Tommy Dee, theKnicksBlog.comMark Jackson, Doc Rivers and Kevin McHale. Three star players from the 80s and 90s. Three NBA lifers who have watched the game from different view points.
McHale is widely-regarded as the most polished, post big men in the game. When he tried to manage the Minnesota Timberwolves he struggled. Now he has a group that can play with pace and they do, and the result is one of the biggest early surprises in the Western Conference. He let’s them loose.
Rivers has had the Celtics as a 50 plus win team since 07-08. He’s one of the game’s great coaches and he never served as an assistant coach. Ditto with Jackson, who has the Warriors full of action. They play fast and they play with an edge and that combination has tallied 19 wins in the ledger.
With the Nets showing Avery Johnson the door they’ve put themselves in an impossible spot. They have a strange roster, and it’s something we’ve talked about all year. Deron Williams grew tired, obviously, of Johnson’s antiquated late 90s San Antonio Spurs offense. Brook Lopez isn’t Tim Duncan. They were slow, plodding and for Williams it had to drive him crazy that the offense was primed for his center and his shooting guard Joe Johnson. Look at the tempo that the Hawks played at during JJs tenure.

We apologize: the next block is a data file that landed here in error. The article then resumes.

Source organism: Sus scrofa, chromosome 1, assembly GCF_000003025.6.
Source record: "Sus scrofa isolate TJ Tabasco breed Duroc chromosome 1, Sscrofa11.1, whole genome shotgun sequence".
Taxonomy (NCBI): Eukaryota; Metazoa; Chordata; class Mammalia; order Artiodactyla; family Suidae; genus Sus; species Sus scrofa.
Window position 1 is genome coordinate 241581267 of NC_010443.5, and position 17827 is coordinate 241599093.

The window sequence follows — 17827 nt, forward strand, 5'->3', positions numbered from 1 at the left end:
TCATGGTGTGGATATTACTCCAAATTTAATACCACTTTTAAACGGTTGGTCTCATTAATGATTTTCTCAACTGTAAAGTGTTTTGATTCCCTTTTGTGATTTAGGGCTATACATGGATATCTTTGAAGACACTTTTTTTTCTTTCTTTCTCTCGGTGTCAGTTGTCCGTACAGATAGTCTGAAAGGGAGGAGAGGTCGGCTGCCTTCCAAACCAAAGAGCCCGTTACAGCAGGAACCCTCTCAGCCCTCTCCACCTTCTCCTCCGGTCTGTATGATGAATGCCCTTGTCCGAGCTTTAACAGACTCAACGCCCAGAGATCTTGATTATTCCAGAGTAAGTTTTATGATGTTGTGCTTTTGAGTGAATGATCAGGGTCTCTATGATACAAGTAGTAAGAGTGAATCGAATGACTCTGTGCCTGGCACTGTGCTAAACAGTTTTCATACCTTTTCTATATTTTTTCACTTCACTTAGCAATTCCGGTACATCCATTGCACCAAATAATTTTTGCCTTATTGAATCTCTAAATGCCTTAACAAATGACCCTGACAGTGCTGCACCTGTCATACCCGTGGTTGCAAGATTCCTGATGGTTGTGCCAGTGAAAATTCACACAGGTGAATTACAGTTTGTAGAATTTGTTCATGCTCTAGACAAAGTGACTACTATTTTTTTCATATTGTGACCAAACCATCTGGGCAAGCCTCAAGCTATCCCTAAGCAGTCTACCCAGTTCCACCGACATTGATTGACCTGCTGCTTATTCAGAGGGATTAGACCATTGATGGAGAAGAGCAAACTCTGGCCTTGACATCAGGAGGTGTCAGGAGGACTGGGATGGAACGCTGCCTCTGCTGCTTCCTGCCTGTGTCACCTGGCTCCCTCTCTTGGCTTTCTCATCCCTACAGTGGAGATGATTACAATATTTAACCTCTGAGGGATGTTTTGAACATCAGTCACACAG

The Nets next coach has to up the tempo. He has to make Williams, a much more egregious coach killer than Carmelo Anthony, play faster. He must run pick and roll with a mix of post entry to get the most out of Brook Lopez and he has to hold players accountable for defensive lapses. But it all starts with the franchise guard.
Enter Jeff Van Gundy.
Van Gundy has been on the sideline monitoring and analyzing the game like the coaches mentioned above. He’s been waiting to get back into coaching albeit in the right situation. People I trust told me he really wanted the Knicks job, so it’s no surprise they are telling me he’d jump at the chance in Brooklyn. If I’m the Nets I’d make him prove how he can make Williams and Johnson click, and what you know about the former Knicks coach is that he’s been taking notes. One may have thought he was lobbying for attention when he screamed for the league to punish Jason Kidd for what he deemed to be a leg kick against the Nets in Brooklyn on his game winner a few weeks back.
Either way the Nets need to get this one right, and they’d be silly not to seriously consider the man who once led the Knicks to the Finals in 1999.